Cape-carts with springs and hoods, built to hold four persons, cost from £65-£85 each.  Scotch-carts cost £40-£45 each.  A Cape-cart is a most serviceable conveyance, can be drawn by two or four animals, is light and commodious and rarely upsets.

A horse for each white member of the party will also be required, except in the fly country where they cannot be used.  These should not cost more than £15 a-piece as they will not be wanted for show.  If the trip is to be extended beyond the winter months “salted” horses, viz. those that have been attacked by and recovered from the horse-sickness, should be bought as others will certainly succumb to this disease.  The price of salted horses is much higher, ranging from £35 to £100, but comparative immunity from a recurrence of the sickness renders them worth the money.

Mules in South Africa usually cost a little more than horses. They can carry about 16 lbs. each and should cover about 3½ miles an hour. Mules stand the bite of the tsetse fly slightly better than horses.

Donkeys are less subject to horse-sickness, and more impervious to the bite of the tsetse fly than any other animals.  They can carry about 100 lbs. each at the rate of about 2½ miles an hour.

The choice of guns is a difficult thing on which to advise and must mainly depend on the nature and size of the game which may be met with. The Boers as a rule use nothing but the military pattern Martini-Henri rifle for every kind of game but the elephant, and consequently, unless far away from any centre, ammunition for this rifle can always be obtained.  The Boers frequently keep the old cases and refill them, but if this be done care must be taken to push the detonator right home, as fatal accidents have occurred through the block in rising exploding the cartridge.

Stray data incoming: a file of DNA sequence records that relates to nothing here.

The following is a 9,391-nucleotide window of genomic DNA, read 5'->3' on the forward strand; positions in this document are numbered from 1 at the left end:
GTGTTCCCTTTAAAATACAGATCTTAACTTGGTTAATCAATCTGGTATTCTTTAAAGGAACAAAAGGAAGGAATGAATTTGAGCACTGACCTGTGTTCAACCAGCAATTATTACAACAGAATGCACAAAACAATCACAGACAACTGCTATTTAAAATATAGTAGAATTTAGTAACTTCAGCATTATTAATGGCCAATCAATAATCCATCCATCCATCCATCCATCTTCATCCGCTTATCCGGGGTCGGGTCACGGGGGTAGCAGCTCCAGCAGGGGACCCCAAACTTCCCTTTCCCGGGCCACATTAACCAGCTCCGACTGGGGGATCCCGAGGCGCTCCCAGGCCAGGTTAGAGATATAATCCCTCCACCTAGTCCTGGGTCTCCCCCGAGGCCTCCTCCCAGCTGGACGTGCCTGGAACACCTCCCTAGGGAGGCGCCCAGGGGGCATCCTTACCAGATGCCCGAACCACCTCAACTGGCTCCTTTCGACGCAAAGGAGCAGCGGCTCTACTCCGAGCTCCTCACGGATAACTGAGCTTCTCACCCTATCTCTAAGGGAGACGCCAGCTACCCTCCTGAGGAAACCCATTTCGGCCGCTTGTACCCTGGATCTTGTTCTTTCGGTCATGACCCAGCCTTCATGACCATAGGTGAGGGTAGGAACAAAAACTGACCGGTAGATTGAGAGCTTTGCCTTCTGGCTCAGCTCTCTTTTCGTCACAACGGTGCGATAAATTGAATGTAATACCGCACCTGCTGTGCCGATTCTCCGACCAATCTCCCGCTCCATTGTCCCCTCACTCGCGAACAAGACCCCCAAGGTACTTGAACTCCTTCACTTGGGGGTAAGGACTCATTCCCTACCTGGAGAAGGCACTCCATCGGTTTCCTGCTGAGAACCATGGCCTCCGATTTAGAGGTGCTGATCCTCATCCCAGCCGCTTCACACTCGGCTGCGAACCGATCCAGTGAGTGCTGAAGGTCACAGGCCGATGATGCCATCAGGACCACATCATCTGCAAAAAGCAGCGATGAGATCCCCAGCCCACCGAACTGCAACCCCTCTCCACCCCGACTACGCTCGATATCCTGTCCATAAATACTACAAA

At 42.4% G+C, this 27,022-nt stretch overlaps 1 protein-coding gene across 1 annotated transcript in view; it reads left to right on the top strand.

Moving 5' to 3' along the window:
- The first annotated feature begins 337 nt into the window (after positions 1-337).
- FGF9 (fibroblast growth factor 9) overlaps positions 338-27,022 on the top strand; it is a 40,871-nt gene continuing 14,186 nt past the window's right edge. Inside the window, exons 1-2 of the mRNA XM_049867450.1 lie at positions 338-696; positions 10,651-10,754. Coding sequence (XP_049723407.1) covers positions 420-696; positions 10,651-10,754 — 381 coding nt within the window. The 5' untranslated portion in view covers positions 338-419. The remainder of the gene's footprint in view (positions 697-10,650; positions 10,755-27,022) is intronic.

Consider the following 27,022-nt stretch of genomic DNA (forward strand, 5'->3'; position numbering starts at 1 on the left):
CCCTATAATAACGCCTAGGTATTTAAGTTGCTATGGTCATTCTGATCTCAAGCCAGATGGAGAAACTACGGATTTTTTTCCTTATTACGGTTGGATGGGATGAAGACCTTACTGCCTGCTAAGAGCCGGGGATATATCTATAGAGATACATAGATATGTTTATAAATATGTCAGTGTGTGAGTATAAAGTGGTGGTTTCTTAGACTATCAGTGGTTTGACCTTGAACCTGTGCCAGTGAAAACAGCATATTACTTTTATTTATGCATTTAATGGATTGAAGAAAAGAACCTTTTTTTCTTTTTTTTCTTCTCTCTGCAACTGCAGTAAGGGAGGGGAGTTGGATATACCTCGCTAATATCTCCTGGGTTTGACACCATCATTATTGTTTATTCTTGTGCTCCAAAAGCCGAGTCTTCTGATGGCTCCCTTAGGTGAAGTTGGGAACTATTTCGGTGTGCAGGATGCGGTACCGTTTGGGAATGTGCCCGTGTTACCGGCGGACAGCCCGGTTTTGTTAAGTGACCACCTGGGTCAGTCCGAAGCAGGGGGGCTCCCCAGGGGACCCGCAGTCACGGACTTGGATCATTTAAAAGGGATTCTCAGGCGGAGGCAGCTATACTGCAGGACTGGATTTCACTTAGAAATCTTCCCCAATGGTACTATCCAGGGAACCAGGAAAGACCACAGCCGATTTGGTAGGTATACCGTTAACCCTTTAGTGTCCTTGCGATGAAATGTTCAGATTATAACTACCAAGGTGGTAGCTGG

The best starting points for the north are Kimberley and Pretoria where everything may be purchased at reasonable prices and advice may be obtained from the numerous up-country traders who still make it their depôt.  If, as is emphatically recommended, the traveller chooses the winter season, he is never likely to experience better health in his life, but quinine should be taken for fever and chlorodine for dysentery. ~


It could take three months by ox waggon to travel from Kimberley to Salisbury.

The railway from the Cape reached Bulawayo in 1897, Salisbury in 1902 and Victoria Falls on the Zambezi in 1904. Feeder lines were constructed from the main lines and by 1914 Fort Victoria became one of the last centres to be connected. However, even after this, waggons remained the sole way to transport produce to the railheads until such time as adequate roads and bridges had been constructed. And this really only started to happen after World War I and especially after Rhodesia became self-governing in 1923.

The Salisbury Steam Wagon and Carriage Manufacturing and Engineering Works of A.H. Hobbs.  

(click for a closer look)

This photo by Strachan & Co was published in 1912 and shows an order for 16 Scotch Carts just completed. Originally a blacksmith and farrier the firm supplied all types of wagon material. The telegraph office on the south side of Manica Road can be seen on the extreme right of the picture which indicates that the works were probably located in Speke Ave.  By 1930 stands 529 and 530 on the corner of Speke and Angwa were owned by motor distributors Puzey & Payne; so it seems both possible and logical that they later acquired the business of Mr Hobbs.


See also In The Beginning, an account by Peter Hardwicke of his family’s trek to Rhodesia in the early 1890s.